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00000174-b11b-ddc3-a1fc-bfdbb1a20000The Schreiner University Department of History is honoring the sesquicentennial of the American Civil War with a series of short vignettes focusing on events from 1861 through 1865. The Civil War was the most destructive conflict in American history, but it was also one of our most defining moments as a people and as a nation. Let us know what you think about "This Week in the Civil War." E-mail your comments to Dr. John Huddleston at jhuddles@schreiner.edu.Airs: Weekdays at 5:19 a.m., 8:19 a.m., 4:19 p.m. on KTXI and 4:49 a.m., 9:29 p.m. on KSTX.

This Week in the Civil War - 514

On February 25, 1863, the nation saw a major reorganization of its financial system, when Congress passed and President Lincoln signed the National Currency Act.  At this time, the nation had no uniform currency.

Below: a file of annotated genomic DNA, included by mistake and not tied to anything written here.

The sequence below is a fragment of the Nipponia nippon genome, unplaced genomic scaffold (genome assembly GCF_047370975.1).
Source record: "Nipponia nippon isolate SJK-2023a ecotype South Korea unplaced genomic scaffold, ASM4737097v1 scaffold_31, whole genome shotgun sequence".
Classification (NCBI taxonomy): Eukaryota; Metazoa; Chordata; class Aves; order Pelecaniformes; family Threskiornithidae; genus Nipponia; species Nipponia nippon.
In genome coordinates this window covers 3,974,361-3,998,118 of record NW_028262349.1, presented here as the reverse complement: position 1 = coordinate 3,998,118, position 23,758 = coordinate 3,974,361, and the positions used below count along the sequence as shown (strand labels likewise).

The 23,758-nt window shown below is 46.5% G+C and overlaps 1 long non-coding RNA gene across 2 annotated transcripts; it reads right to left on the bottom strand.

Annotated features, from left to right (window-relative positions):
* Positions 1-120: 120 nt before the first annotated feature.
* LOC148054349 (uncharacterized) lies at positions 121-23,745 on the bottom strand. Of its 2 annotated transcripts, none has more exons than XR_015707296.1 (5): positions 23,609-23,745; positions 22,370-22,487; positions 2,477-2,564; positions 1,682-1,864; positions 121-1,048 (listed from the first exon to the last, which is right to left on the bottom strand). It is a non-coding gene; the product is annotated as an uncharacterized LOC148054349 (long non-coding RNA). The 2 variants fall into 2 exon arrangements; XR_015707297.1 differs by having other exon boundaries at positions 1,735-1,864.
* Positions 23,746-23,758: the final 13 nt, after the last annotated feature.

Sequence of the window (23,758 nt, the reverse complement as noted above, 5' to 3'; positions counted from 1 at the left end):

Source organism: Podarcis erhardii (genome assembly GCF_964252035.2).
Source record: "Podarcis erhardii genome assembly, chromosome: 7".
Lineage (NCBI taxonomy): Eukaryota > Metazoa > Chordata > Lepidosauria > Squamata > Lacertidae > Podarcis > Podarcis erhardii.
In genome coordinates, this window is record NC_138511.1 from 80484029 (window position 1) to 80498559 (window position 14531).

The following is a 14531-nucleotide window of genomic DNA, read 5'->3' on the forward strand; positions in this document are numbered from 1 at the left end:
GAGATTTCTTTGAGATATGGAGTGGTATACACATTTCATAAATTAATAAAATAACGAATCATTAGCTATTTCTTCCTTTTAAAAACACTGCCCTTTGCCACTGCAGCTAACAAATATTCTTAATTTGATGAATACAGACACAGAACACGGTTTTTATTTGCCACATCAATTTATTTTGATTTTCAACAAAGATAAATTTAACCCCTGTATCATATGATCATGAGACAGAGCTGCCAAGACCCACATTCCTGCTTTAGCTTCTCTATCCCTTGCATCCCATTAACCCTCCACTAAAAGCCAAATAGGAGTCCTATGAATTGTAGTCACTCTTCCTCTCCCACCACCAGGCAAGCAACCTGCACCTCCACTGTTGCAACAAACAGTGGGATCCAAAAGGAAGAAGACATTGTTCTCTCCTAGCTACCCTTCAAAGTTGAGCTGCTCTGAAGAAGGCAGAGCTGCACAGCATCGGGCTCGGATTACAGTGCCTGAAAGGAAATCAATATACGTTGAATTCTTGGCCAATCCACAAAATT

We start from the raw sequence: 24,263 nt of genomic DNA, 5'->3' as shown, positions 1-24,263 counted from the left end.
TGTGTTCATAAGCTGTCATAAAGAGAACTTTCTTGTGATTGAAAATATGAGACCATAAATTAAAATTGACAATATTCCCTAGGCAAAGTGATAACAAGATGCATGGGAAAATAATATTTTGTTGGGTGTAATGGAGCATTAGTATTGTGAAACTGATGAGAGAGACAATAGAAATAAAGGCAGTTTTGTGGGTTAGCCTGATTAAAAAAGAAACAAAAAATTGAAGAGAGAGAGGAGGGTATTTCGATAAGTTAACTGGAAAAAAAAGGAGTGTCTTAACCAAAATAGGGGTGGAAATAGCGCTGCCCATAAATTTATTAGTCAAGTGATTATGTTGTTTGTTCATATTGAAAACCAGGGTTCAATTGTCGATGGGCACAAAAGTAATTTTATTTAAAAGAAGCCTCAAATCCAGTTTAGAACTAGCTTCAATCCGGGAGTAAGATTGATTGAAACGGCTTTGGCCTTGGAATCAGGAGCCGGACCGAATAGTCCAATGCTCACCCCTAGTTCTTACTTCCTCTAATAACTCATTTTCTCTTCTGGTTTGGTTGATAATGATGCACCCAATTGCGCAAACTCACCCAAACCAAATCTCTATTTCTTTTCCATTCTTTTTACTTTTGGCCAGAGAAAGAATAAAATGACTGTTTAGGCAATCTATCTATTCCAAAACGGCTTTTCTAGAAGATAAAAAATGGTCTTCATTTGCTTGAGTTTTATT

The act established federal banks that issued legal tender backed by the US Treasury.  The act also authorized the federal government to tax notes issued by state banks, which had the effect of driving them out of circulation. 

Finance had been a major problem for both sides fighting the most expensive war yet in the nation’s history.  For its part, the Union had previously attempted to pay for the war by issuing paper “greenbacks,” which were guaranteed only by a government promise.  Until the passage of the National Currency Act, however, few took the nation’s money seriously.